I'm a self taught programmer, looking for work in Python. However, all job applications I see ask for experience in frameworks or tools I've not used. For example Django, Numpy or SQL.

At first I wrote a little about what I've done, how I messed up my first couple of games. And how I now have ~500 answers at Code Review, and further focused on a specific answer that had a measurable improvement in performance.

However when reading over this it seems like pointless drivel. That will make someone reading my covering letter go, "that's cute, but what about the tools or frameworks we use?"

I have had some exposure to tools like these:

  • Django: web.py and Flask - however this was a long time ago, and I don't remember much about them.
  • Numpy: matplotlib and numpy - however these are on a handful of Code Review questions, and my answers are nothing to write home about.

Similar questions:

Given my overwhelmingly apparent lack of ability in the tools commonly used today. What should I focus on or put in a covering letter?

  • 3
    How about brushing up your knowledge of the frameworks you used a while ago and additionally taking a course or two on pyramid, django etc. - It's always good to prepare yourself and widen your skillset when applying for a new job. On a side note: SQL is a language, not a framework - make sure you don't mix that up when getting interviewed ;) P.S.: Try to put a focus in your application to the FW's you are comfortable/good in.. – iLuvLogix Jul 4 '19 at 15:47
  • @iLuvLogix Let's please keep comments for what they are for (which is to ask for clarification or suggesting improvements). Discussing if something is a tool, language, framework, library etc. is IMHO tangential to the point and to the topic of this site. – DarkCygnus Jul 4 '19 at 16:49
  • @DarkCygnus In this case, where the OP is unsure about his background and how he appears to prospective employers, I think it's worth bringing up that he needs to not be careless about how he identifies the tech that he is familiar with. Getting it wrong, e.g. saying "I'm familiar with tools like Visual Studio and SQL" gives the impression that he doesn't really know what SQL is. – DaveG Jul 4 '19 at 23:37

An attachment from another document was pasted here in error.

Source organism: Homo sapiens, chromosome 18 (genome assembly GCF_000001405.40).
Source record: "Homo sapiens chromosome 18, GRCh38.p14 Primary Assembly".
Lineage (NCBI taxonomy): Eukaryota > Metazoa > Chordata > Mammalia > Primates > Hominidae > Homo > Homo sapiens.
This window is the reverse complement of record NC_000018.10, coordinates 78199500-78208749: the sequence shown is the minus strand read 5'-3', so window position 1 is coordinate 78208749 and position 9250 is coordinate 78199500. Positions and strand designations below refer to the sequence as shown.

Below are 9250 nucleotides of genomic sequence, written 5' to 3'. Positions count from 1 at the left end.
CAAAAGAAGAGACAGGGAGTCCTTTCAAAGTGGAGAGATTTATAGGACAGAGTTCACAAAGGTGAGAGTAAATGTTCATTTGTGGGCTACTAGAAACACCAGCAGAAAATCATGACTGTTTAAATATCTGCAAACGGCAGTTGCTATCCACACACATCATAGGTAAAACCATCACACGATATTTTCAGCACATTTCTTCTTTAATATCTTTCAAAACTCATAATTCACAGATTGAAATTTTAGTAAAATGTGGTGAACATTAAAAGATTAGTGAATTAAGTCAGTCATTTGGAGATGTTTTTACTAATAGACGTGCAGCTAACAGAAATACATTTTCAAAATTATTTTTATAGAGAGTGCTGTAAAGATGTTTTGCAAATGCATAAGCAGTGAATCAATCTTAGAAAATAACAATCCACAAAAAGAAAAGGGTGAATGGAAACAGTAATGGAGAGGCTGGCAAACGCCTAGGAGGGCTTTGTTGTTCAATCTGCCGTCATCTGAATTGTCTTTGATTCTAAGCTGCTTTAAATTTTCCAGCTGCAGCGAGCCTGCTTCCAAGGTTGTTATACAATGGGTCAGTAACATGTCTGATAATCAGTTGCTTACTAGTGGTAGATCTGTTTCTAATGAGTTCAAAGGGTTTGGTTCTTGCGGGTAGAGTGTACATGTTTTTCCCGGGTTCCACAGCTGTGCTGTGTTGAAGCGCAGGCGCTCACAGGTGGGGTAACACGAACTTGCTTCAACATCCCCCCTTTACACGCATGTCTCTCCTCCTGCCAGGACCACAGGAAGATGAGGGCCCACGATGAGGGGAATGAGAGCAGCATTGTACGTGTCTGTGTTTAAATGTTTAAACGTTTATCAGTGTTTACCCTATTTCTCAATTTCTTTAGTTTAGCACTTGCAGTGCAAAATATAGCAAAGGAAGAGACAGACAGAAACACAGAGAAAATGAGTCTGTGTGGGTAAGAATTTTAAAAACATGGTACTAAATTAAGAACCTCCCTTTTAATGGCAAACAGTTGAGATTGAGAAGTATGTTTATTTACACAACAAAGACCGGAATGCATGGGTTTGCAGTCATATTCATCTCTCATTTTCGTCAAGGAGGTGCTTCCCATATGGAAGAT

• @DaveG I'm not saying that it's not relevant (in fact, is a valid observation, and quite important to remember for when the interview happens)... but, again, it should be in an answer, and not in a comment. – DarkCygnus Jul 5 '19 at 0:02
  • 1
    @Mawg Yeah, I added it because someone recommended that, and was like "no, that just seems bad" - one of the reasons I asked here. I've been using PyCharm for years - I don't really see how what IDE you use defines how competent you are in programming tho. – user44202 Jul 5 '19 at 13:03

Given my overwhelmingly apparent lack of ability in the tools commonly used today. What should I focus on or put in a covering letter?

To turn things around, I would suggest you bring yourself up to speed with such tools like Django, Numpy and SQL.

You say you are self-taught programmer, so teaching yourself these topics should not be an issue for you. Try reading the docs on such Frameworks, read some blog posts or tutorials, browse questions on the subject on StackOverflow, do some project on Github, etc..

This will give you hands-on experience with these tools so you are able to apply to those jobs and be able to demonstrate your knowledge if prompted. This will also give you some material to include in a cover letter.

...worst case, or if you are reluctant to teach yourself these subjects again and won't/can't do it, the alternative would be to apply to jobs that don't have those requirements, and that you are able to fulfill.

| improve this answer | |

You should write your resume to highlight your accomplishments. Then use your cover letter to reinforce your resume, and describe your background a little more.

So write your cover letter to highlight your accomplishments and what sets you apart.

| improve this answer | |
  • I'm unsure why this has been down voted, I thought this was good advice. But I guess it is not? – user44202 Jul 7 '19 at 14:19
  • @Peilonrayz Who knows? People like to vote on what makes them feel good. My guess is a lot of people responding to this are developers and want to comment on the specific development languages rather than provide advice that's useful for as many people as possible. Writing a resume focusing on accomplishments is pretty standard advice and searching for this topic in a browser will give provide many results that support this approach and how to do it. – user70848 Jul 9 '19 at 19:19

You must log in to answer this question.